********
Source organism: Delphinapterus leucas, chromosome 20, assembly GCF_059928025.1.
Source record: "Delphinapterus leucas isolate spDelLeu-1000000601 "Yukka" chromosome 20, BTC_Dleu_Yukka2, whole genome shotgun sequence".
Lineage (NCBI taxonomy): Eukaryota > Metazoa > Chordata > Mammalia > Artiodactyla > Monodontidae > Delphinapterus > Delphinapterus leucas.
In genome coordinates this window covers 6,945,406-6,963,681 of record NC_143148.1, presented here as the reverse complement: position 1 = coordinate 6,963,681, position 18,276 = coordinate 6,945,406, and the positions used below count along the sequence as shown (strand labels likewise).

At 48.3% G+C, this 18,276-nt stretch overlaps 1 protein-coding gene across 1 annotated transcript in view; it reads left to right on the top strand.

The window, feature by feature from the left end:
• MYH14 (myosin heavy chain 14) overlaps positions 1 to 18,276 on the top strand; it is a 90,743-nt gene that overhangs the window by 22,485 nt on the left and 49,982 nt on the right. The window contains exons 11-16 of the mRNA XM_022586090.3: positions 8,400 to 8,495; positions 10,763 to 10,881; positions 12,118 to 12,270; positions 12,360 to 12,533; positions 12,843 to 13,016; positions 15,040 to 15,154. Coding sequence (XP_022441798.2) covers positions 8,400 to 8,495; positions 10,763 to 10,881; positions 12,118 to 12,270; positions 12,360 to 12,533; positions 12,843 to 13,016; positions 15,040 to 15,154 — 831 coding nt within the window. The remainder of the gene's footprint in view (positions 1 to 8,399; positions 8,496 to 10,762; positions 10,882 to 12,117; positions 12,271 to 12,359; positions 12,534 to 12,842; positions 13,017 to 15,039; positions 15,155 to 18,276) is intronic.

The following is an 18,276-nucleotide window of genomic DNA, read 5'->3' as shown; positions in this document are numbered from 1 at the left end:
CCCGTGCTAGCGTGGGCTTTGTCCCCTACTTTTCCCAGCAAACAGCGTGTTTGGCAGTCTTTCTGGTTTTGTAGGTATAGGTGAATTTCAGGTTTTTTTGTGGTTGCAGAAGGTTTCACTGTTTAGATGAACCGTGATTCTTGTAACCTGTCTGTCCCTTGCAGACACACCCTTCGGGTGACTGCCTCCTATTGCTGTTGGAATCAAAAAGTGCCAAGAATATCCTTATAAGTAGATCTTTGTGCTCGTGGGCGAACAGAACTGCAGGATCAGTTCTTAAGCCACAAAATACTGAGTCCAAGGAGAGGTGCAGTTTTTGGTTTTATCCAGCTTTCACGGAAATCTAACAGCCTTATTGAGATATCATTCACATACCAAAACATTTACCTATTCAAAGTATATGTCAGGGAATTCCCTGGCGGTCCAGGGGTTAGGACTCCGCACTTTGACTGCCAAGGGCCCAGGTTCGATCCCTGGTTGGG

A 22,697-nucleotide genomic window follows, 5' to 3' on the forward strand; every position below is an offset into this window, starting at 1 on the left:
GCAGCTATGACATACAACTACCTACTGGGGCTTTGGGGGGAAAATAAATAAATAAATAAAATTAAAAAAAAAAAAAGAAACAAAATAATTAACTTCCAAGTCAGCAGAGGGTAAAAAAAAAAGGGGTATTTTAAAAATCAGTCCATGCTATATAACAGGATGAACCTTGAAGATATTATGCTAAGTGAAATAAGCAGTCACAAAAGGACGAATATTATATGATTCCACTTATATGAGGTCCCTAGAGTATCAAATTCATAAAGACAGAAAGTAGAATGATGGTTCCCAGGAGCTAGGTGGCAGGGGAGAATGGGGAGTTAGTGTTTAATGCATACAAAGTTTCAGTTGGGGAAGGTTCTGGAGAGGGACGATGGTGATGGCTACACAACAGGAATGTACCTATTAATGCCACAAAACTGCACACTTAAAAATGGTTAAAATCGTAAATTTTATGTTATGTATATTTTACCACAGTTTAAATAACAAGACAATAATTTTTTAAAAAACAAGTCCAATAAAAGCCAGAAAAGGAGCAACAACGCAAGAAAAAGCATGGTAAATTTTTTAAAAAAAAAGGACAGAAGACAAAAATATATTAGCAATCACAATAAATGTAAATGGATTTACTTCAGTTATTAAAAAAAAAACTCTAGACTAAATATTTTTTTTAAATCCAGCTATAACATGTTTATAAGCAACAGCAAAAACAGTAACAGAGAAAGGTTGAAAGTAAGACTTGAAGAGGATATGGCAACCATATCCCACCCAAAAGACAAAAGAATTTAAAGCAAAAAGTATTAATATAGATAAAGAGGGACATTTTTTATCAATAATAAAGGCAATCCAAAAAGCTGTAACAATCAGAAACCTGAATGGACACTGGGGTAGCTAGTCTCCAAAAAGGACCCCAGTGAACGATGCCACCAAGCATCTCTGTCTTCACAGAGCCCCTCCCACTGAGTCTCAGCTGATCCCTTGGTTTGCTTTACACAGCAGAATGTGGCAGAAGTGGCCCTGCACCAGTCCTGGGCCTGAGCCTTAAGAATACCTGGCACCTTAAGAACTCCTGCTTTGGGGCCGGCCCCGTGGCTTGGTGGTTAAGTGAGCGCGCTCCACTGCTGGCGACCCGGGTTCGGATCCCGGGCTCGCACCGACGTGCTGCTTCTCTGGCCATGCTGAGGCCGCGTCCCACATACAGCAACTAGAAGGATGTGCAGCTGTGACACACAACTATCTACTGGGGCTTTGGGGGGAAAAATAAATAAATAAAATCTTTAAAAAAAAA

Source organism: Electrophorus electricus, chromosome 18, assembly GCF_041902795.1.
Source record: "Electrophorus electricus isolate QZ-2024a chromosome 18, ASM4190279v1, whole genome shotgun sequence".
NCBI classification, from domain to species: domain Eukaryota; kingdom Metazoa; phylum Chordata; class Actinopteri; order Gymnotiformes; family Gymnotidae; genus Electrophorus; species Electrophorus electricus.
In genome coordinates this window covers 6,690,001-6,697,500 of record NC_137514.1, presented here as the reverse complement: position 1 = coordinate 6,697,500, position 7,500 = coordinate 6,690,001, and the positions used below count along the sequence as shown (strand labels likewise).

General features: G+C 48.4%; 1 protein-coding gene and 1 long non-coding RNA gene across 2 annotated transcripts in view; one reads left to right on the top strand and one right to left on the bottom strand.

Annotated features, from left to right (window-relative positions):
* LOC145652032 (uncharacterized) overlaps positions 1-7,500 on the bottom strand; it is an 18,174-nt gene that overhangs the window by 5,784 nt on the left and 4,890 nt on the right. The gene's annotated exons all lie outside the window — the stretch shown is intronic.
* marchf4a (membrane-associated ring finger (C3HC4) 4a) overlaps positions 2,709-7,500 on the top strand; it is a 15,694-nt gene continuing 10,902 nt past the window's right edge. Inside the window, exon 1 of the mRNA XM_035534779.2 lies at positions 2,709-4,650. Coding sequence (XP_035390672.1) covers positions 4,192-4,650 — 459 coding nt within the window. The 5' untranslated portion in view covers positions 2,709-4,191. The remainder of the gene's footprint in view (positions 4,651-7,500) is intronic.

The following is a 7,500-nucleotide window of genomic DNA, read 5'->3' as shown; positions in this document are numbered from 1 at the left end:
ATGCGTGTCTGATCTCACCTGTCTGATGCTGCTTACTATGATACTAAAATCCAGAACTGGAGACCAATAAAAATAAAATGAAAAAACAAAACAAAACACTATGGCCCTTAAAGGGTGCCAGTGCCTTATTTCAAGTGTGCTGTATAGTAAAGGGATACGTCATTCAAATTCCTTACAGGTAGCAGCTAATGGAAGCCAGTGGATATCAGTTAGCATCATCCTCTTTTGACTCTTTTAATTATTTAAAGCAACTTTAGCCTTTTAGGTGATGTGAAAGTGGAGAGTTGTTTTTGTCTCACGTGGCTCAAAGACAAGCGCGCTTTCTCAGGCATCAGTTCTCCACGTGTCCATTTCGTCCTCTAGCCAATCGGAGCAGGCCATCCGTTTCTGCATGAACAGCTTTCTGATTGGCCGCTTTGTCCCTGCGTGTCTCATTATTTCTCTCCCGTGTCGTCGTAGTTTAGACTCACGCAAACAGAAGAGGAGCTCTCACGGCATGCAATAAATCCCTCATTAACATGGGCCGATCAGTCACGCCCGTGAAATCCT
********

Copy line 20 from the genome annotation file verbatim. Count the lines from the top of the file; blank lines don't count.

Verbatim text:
The following is a 7,500-nucleotide window of genomic DNA, read 5'->3' as shown; positions in this document are numbered from 1 at the left end: